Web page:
Whenever a goat or a sheep was slaughtered (in the house), the messenger of Allah ordered its meat to be sent to the ladies who at one time had been friends of Khadija. One day I asked him why did he do so, and he said: "I love all those people who loved Khadija."
(Isaba, Vol. 4, p. 283)
Allah Ta'ala honored His loving slave, Khadija, and saved her from the anguish of sharing the love of her husband with other women. Throughout the quarter-century of married life, she and she alone was the companion and friend of her husband, Muhammad Mustafa. They lived for each other and they shared the bitters and sweets of life together.
Allah had bestowed many great attributes of character and personality upon His slave, Khadija. As richly blessed as she was with those attributes, she "reinforced" them with good deeds for Islam. She dressed up those attributes through love of Allah, obedience to her husband, and service to Islam. Through love and service, she rose to a position which remained unattainable for any other wife of Muhammad Mustafa.
After the death of Khadija, many other women entered the house of Muhammad Mustafa as his wives. Some of them did little, if anything, to bring cheer, comfort and peace to him. In fact, they did just the opposite. They took cheer, comfort and peace away from him, and brought heart-burning to him.
Khadija alone made, with her chemistry of character, the house of Muhammad Mustafa, the Messenger of Allah, an "island" of peace, contentment and happiness in a sea of conflict and strife.
It was decreed in Heaven that Muhammad Mustafa should marry the most well-born and the most understanding woman in all Arabia. There did not exist such a woman other than Khadija. Allah had a distinct purpose for her to fulfil. Their marriage, therefore, was made in Heaven. Abbas Mahmud al-Akkad of Egypt says in his book, Ayesha:
"It was the special decree of Allah that the wife of His messenger should be a woman so sympathetic and pure as Khadija."
Khadija was the embodiment of piety and purity, and she was a guardian of the supreme ideals and the loftiest values in life. It is most probable that if Muhammad Mustafa had not appeared on the scene, Khadija might have spent her life in the single state. Muhammad Mustafa, the Messenger of Allah, had once said about his daughter, Fatima Zahra, that except Ali ibn Abi Talib, no one was worthy of marrying her. It would be just as true to say that except Muhammad no one else was worthy of marrying Khadija.
In this regard, A. Yusuf Ali, the translator and commentator of Quran Majid, writes as follows:
The only youthful marriage of the holy Prophet was his first marriage - that with Hadhrat Khadija, the best of women and the best of wives. He married her fifteen years before he received his call to Apostleship; their married life lasted for twenty-five years, and their mutual devotion was of the noblest, judged by spiritual as well as social standards. During her life he had no other wife, which was unusual for a man of his standing among his people. When she died, his age was 50, and but for two considerations, he would probably never have married again, as he was most abstemious in his physical life.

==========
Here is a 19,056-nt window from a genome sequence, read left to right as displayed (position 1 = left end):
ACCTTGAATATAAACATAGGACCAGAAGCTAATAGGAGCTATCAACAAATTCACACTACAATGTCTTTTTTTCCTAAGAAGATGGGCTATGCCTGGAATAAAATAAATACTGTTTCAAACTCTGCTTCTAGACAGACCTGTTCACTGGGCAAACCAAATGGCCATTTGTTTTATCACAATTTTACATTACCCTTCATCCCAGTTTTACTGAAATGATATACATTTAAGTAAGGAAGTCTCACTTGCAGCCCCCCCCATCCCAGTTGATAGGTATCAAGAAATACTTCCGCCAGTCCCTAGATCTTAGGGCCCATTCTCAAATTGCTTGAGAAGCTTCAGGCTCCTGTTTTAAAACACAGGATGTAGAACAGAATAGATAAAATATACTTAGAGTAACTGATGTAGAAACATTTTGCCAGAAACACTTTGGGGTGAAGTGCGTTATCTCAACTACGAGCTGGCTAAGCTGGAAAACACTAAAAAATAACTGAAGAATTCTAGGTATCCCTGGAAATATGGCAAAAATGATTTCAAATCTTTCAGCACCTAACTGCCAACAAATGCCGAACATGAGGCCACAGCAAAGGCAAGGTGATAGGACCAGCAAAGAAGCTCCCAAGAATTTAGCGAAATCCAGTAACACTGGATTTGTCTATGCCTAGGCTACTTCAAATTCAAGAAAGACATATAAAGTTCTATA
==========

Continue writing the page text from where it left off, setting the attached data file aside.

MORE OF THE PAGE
The two considerations which governed his later marriages were: (1) compassion and clemency as when he wanted to provide for suffering widows, who could not be provided for in any other way in that state of society; some of them, like Sauda, had issue by their former marriage, requiring protection; (2) help in his duties of leadership, with women, who had to be instructed and kept together in the large Muslim family, where women and men had similar social rights.
Muhammad Mustafa, the Apostle of Allah, welcomed every opportunity to express his admiration, and affection for Khadija, and in acknowledging her great and signal services to Islam. He did so, in the first place, to comply with the commandment of Allah enshrined in the following verses of His Book:
1. And solemnly rehearse God's favors upon you. (Chapter 2; verse 231)
2. But the bounty of thy Lord - rehearse and proclaim. (Chapter 93; verse 11)
Muhammad Mustafa, the slave and messenger of Allah, received many favors and bounties from Him - through Khadija - and he rehearsed and proclaimed them.
In the second place, Muhammad Mustafa liked to restate the great deeds of Khadija in the service of Allah and Islam, out of his love for her. It was one way for him to express love. It was also one way for him to recapture the time he and Khadija had spent together in Makka. One can clearly see that in his reminiscences, he was visiting or rather re-living his past, and one can also discern in them faint traces of nostalgia. There must have been moments in his life, as there are in the life of every individual, when he was overcome by nostalgia.
The authors of two famous books, Isaba and Isti'ab, have quoted Hadhrat Ayesha as saying:
"Whenever the Messenger of Allah left the house to go anywhere, he remembered Khadija; he praised her and he blessed her."
With passing years of married life, the love of Muhammad and Khadija gained in depth and strength. With her love, she banished all his anxieties, fears and sorrows, as noted before. To use an oriental metaphor, Khadija plucked all the thorns out of the life of Muhammad Mustafa, and in their stead, she planted roses of love and tulips of affection. Those flowers never withered; their color, fragrance and freshness were everlasting. If ever there was a marriage that was "evergreen," it was the marriage of Muhammad and Khadija; it was as fresh on the last day as it was on the first. Khadija remained forever alive in his heart. It was her name which was on his lips at all times, and it was her love which filled his heart. Just talking about her and complimenting her made him happy.
Every word and every act of Khadija pointed up her sagacity. In selecting her husband, she exhibited astounding intuition and perspicacity of the highest order. But intuition and perspicacity are gifts which other women can also have, and Khadija was not the only woman who was endowed with them. The only explanation that she made an inspired decision in marrying Muhammad Mustafa, is that her judgment was guided by Allah Ta'ala Himself. She could, therefore, never misjudge. When she met Muhammad, the future Prophet, she recognized in him the Ultimate in Sublimity, and she put her destiny in his blessed hands. Those hands elevated her destiny, and made it Sublime.